The Thursday is the fourth Jour of the Semaine (Quinta Feira. in Portuguese). The word Thursday is resulting from the Latin Jovis dies , meaning “day of Jupiter”. The other days of the week are Sunday, Monday, Tuesday, Wednesday, Friday and Saturday.
The ISO standard codes Thursday by figure 4. A recent standard ISO 8601 indicates Thursday like the middle of the week. The one year Thursdays determine the classification of the weeks: week 1 is the first containing one Thursday.
- the Maundy Thursday is that which precedes Sunday by Easter.
- the Ascension Day is the fortieth day after Easter, i.e. Thursday of the sixth week after Easter.
- the Corpus Christi or Corpus Christi is celebrated Thursday which follows the Trinité.
- the Black Thursday (October 24th 1929) mark the beginning of the Great depression with the the United States of America. It is a Economic crisis which will extend gradually to the rest of the world.
- Until 1972 (stopped of May 12th, 1972 with application in September 1972), in France, Thursday was the day of rest (and Catéchisme) in the childish schooling, whereas Wednesday was worked. It is the progressive abandonment worked of Saturday afternoon which encouraged the rebalancing of the week while spending the day of rest of the Thursday to Wednesday.
- “week the four Thursdays” is a familiar expression indicating one week ideal but imaginary. With four Thursdays (not worked) and Sunday, there would remain only two days of school. Before the generalization of the school stop saturdays, the weekly rest had passed to Wednesday but the expression remained unchanged. It is generally employed to indicate an event which will never take place. For example:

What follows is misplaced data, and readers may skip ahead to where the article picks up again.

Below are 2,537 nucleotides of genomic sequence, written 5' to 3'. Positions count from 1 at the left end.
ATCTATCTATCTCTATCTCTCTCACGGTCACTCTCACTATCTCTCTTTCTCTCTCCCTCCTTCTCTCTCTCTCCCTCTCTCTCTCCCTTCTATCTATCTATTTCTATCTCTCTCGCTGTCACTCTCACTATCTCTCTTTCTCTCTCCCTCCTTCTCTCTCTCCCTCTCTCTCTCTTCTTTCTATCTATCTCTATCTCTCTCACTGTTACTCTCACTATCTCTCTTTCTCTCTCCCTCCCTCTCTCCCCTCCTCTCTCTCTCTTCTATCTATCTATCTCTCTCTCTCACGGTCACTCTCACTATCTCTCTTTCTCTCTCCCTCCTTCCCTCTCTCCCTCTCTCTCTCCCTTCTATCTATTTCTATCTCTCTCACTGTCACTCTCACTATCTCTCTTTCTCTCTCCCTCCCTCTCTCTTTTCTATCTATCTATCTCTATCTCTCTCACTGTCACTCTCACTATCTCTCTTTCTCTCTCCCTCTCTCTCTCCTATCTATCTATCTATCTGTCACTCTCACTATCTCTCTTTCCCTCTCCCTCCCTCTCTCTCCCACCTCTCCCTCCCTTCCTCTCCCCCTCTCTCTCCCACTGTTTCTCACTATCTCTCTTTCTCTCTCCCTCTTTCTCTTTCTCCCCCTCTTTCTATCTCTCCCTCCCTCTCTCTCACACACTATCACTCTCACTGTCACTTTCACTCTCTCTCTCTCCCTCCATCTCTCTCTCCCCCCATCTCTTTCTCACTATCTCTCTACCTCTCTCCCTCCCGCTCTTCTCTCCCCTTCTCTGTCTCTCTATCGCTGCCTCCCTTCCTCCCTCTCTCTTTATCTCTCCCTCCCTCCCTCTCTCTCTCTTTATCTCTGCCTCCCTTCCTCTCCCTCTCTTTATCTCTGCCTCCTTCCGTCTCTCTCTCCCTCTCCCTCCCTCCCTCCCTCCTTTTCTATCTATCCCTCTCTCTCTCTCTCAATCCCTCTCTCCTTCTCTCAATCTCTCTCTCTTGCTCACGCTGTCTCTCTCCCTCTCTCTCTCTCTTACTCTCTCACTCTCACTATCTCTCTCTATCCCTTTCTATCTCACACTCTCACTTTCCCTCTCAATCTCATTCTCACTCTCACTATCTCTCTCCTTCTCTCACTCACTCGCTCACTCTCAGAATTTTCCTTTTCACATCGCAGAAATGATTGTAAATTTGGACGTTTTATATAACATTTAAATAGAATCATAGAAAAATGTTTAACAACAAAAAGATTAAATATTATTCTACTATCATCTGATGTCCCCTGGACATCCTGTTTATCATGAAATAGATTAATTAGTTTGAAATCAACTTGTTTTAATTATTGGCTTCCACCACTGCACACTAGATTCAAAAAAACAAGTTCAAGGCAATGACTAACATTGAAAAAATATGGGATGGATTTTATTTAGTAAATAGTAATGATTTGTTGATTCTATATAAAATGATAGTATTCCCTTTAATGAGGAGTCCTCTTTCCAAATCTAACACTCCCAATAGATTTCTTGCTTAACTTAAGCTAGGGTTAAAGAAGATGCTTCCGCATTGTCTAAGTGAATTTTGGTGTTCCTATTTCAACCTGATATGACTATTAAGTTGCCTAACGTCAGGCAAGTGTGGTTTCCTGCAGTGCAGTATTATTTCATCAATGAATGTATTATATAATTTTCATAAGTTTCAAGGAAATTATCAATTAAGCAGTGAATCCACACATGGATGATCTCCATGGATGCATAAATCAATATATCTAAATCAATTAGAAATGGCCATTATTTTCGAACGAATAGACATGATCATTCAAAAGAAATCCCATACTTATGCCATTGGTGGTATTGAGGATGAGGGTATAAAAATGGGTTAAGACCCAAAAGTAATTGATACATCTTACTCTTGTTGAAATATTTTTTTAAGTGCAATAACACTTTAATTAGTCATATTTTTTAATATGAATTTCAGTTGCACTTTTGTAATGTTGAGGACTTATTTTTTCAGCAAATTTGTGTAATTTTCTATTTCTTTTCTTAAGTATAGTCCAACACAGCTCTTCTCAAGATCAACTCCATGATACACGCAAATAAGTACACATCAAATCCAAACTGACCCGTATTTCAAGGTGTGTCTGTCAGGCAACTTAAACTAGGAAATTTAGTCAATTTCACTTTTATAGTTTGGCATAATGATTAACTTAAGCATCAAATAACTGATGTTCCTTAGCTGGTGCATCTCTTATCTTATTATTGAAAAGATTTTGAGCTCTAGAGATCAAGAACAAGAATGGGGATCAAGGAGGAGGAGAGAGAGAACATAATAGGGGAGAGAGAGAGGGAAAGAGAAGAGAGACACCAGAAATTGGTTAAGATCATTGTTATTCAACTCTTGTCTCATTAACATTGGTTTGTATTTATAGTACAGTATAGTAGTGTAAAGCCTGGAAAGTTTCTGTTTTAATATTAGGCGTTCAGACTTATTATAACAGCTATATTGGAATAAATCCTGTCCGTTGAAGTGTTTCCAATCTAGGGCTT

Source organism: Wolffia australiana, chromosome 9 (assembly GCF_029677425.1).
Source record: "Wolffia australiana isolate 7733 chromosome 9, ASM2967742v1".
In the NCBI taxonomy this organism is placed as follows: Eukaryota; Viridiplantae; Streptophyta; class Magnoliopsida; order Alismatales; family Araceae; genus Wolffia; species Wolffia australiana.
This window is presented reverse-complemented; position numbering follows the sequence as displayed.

- In Canada and Quebec, the expression of “a four Thursdays week” indicates also a time which will never arrive, but it touches the workers more particularly, because it is normally Thursday that the pay of the workers their is poured or deposited. Thursday forever represented a day of rest for the schoolboys, the school week being always based over Monday-Friday, and keeping saturdays and Sunday like days of rest.
Named Thursday of Gilbert Keith Chesterton, an at the same time poetic, philosophical work and of Fantasy urban.
- Tender Thursday (Sweet Thursday) of John Steinbeck, continuation of Street of the sardine.
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